"As "moderates" (which they definitely aren't), centrist, neoliberal Democrats portray themselves as their party's safety valve against anti-corporate extremism. Never mind their record of supporting one disastrous fiscal or foreign policy initiative after another."
"The American Left uses “conspiracy theory” to dismiss news and narratives it doesn’t like much in the way the American Right uses “fake news.” Other eras would’ve considered this a bug, but at this moment it’s a feature of the mainstream and alternative news and opinion cycle. Aristotle’s observation that “the more we know the more we don’t know” helps to explain why too often conspiracy theories fill in the gaps of what we don’t know...and sometimes of what we think we know. The prevalence of conspiracy theory in a time of unparalleled information abundance reveals deep anxieties that Enlightenment inspired values such as truth and opinion supported by facts and argument aren’t working as well as they once did. This examination of different ways to think about conspiracy theory is an effort in the fight against the most unfortunate trend in American intellectual life."
"The opacity of Claire's inner life over the first five seasons of House Of Cards served a singular and focused purpose. It was a lens. Through it we understood the lure of power politics in virtually every Machiavellian aspect of life. We accepted seizing and wielding power in a republic as a talent for which the most well-adapted are also the most successful and therefore the most deserving. We also squirmed as this austere dharma made meritocracy self-justifying."
For libertarians the case against modern conservatism is that its free market values are incompatible with other traditionalist values based upon religious belief. For conservatives the case against libertarians is that no one wants to be a libertarian.
"In the face of what may be the beginning of an existential crisis for this administration, thus far no elected or appointed official has willingly jumped ship from the Trump agenda. To quote John Heileman recently on Nicole Wallace’s MSNBC show, they are "Craven, weak-willed enablers."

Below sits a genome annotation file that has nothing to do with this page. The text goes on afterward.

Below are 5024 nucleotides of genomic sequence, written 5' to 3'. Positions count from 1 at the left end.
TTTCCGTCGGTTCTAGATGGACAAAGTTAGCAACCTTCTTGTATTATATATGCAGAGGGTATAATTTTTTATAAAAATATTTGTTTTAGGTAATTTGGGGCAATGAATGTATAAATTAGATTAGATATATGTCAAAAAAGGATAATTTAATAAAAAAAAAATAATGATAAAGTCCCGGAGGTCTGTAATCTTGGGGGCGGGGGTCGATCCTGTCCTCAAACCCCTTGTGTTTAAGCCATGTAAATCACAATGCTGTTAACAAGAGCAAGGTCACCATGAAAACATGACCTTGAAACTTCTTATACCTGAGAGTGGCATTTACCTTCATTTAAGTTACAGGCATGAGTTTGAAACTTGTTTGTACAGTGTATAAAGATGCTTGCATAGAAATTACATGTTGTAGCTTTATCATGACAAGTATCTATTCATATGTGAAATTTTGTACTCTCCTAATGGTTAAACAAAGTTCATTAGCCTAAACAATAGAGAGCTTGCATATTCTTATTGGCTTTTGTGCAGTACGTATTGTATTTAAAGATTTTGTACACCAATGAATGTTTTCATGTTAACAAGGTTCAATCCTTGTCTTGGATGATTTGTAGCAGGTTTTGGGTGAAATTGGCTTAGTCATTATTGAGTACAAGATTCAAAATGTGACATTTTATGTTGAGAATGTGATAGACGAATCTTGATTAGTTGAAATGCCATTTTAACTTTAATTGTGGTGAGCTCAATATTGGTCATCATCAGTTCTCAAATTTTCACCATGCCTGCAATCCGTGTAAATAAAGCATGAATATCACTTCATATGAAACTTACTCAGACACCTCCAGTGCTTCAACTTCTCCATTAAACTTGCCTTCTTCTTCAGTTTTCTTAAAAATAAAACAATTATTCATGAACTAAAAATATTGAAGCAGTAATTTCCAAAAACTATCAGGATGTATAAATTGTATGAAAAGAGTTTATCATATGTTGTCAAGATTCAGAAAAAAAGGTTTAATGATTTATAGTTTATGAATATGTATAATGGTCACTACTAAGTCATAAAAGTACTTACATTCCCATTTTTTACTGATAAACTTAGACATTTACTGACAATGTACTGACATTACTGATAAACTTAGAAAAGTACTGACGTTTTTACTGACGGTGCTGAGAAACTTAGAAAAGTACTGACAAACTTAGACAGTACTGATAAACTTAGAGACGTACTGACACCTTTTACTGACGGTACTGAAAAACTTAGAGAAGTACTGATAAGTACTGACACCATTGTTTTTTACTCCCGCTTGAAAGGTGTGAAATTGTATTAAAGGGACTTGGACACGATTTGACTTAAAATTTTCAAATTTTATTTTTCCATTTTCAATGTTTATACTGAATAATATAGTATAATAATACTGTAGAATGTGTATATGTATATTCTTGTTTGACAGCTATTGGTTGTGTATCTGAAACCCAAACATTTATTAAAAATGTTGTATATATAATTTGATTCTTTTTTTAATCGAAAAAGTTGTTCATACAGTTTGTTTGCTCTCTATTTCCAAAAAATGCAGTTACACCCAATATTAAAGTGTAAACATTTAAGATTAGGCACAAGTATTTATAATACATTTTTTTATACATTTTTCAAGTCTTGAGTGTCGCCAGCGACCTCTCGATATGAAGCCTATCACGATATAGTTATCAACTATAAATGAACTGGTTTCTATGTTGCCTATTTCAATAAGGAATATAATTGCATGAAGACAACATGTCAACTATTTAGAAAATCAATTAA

We know right now that the pace of technological change itself is increasing. From this it very likely follows that at some point automation and robots have to start replacing humans in most “algorithmic jobs,” those tasks (however complex) that proceed from one step to another, then start again after completion. The future isn’t just cashiers losing their jobs to software. It’s financial analysts, too.
Firms investing more in capital than labor is evidence of low demand. Low demand saps productivity, which limits investment in new equipment and workers.
If we’re safer because police are better than they used to be at policing, why do we need more police, more laws, more surveillance, more secrecy, and more technology meant to control us?
While I feel sorta sorry for mid and low-level staffers torn between leaving and staying (perhaps compromising their careers with either choice), I also think they must've had some idea of what they were getting into.
Though arguments by analogy are inductive reasoning, in cases such as this, they are more about non-rational means of persuasion, such as rhetoric, than the more deductive aspects of critical thinking.